CAPS Qualitative Working Group Presents Qualitative Interviewing Strategies

Speakers: Julia McQuoid, PhD, OUHSC and Chad Campbell, PhD, UCSF

Please direct any questions to Kim Koester, PhD, Asst Professor, UCSF Division of Prevention Sciences: [email protected]

The CAPS Qualitative Working Group (QWG) is planning to host 5 sessions this year.  More details about this and future sessions is forthcoming!

Julia McQuoid, PhD, is an Assistant Professor in the Department of Family and Preventive Medicine and works at the Health Promotion Research Center at the University of Oklahoma Health Sciences Center. She is a health geographer interested in qualitative and mixed methods approaches to understanding relationships between people’s everyday environments and behaviors related to health and wellbeing. Her current research program in Oklahoma focuses on substance use in rural communities by employing mHealth data collection methods and qualitative mapping to understand the everyday patterns, contexts, roles, and meanings of different substances for rural groups. During her fellowship at the Center for Tobacco Control Research and Education at UCSF, she researched place-embedded social practices of smoking within marginalized groups, such as young LGBTQI adults, in order to better understand the persistence of smoking within these groups and inform the design and effectiveness of tobacco control efforts. During her PhD, she explored experiences of time and space for individuals negotiating everyday life with chronic kidney disease, and collaborated with a research group focused on time and health at the National Centre for Epidemiology and Population Health in Australia.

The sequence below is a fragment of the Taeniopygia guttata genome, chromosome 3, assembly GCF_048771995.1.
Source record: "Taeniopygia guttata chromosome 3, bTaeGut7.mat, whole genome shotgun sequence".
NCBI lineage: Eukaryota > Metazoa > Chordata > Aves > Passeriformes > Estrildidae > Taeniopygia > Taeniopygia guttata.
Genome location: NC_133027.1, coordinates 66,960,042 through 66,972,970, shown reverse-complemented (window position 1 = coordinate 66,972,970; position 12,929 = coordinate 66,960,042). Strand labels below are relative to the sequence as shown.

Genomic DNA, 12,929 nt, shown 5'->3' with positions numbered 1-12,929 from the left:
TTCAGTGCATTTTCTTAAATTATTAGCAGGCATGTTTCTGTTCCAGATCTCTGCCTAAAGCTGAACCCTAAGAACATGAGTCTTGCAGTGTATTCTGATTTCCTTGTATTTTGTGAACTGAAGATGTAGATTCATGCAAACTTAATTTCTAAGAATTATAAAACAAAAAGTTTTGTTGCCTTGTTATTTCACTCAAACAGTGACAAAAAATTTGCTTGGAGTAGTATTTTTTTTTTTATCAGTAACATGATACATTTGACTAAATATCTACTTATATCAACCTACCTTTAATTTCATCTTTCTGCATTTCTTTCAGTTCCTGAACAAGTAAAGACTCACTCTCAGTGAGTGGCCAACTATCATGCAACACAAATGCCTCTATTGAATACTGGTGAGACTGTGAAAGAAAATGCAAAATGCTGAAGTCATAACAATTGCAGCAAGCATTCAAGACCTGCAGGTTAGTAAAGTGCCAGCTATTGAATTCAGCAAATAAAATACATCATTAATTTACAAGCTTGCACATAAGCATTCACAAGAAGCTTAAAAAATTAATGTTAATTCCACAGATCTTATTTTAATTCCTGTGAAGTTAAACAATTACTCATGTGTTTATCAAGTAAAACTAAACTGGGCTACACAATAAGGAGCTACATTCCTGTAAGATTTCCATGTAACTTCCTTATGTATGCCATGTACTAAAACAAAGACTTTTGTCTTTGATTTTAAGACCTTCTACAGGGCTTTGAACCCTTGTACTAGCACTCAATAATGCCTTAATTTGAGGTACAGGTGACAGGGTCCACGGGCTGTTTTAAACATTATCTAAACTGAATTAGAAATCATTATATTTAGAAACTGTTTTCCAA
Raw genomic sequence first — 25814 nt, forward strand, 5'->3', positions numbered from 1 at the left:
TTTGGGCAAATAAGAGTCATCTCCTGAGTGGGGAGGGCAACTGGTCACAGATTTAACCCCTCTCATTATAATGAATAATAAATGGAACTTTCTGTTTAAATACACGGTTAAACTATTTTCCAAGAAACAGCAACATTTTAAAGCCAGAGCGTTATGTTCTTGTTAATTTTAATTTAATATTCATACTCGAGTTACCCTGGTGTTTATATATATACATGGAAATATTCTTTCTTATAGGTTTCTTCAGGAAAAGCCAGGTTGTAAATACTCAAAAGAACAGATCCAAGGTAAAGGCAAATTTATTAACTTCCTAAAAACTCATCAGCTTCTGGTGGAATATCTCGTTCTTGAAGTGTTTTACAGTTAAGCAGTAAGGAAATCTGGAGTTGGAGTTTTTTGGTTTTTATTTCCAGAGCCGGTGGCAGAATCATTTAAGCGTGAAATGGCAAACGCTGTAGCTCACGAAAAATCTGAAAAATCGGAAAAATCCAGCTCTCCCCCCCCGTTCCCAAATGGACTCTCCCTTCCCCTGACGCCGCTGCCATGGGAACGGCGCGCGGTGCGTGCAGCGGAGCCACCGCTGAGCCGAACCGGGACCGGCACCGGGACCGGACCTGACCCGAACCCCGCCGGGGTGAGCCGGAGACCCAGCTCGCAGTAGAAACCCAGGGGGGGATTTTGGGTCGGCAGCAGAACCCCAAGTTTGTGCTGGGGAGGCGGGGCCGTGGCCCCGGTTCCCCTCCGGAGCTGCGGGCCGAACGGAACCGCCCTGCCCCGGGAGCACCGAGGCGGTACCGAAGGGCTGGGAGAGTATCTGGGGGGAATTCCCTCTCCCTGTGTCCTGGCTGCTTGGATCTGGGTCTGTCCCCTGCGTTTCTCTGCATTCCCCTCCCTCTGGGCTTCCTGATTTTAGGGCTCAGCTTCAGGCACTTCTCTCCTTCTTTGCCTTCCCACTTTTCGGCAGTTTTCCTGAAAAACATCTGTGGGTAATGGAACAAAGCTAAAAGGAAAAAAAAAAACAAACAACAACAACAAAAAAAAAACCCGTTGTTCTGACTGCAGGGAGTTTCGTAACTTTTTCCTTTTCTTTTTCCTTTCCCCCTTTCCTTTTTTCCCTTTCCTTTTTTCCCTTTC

Chadwick Campbell, MPH, PhD, holds a doctorate in Medical Sociology from UCSF and is a Project Director at the UCSF Center for AIDS Prevention Studies in the Division of Prevention Science. Dr. Campbell has worked on a number of small and large HIV prevention studies, primarily with Black gay and bisexual men, and same-sex male couples in the Bay Area. His doctoral research explored HIV status disclosure and intersectional stigma among Black gay and bisexual men living with HIV.

Add to Calendar 2021-09-29 10:00 2021-09-29 10:00 America/Los_Angeles CAPS Qualitative Working Group Presents Qualitative Interviewing Strategies

Please direct any questions to Kim Koester, PhD, Asst Professor, UCSF Division of Prevention Sciences: [email protected]

The CAPS Qualitative Working Group (QWG) is planning to host 5 sessions this year.  More details about this and future sessions is forthcoming!

Julia McQuoid, PhD, is an Assistant Professor in the Department of Family and Preventive Medicine and works at the Health Promotion Research Center at the University of Oklahoma Health Sciences Center. She is a health geographer interested in qualitative and mixed methods approaches to understanding relationships between people’s everyday environments and behaviors related to health and wellbeing. Her current research program in Oklahoma focuses on substance use in rural communities by employing mHealth data collection methods and qualitative mapping to understand the everyday patterns, contexts, roles, and meanings of different substances for rural groups. During her fellowship at the Center for Tobacco Control Research and Education at UCSF, she researched place-embedded social practices of smoking within marginalized groups, such as young LGBTQI adults, in order to better understand the persistence of smoking within these groups and inform the design and effectiveness of tobacco control efforts. During her PhD, she explored experiences of time and space for individuals negotiating everyday life with chronic kidney disease, and collaborated with a research group focused on time and health at the National Centre for Epidemiology and Population Health in Australia.

Chadwick Campbell, MPH, PhD, holds a doctorate in Medical Sociology from UCSF and is a Project Director at the UCSF Center for AIDS Prevention Studies in the Division of Prevention Science. Dr. Campbell has worked on a number of small and large HIV prevention studies, primarily with Black gay and bisexual men, and same-sex male couples in the Bay Area. His doctoral research explored HIV status disclosure and intersectional stigma among Black gay and bisexual men living with HIV.

Zoom Registration Link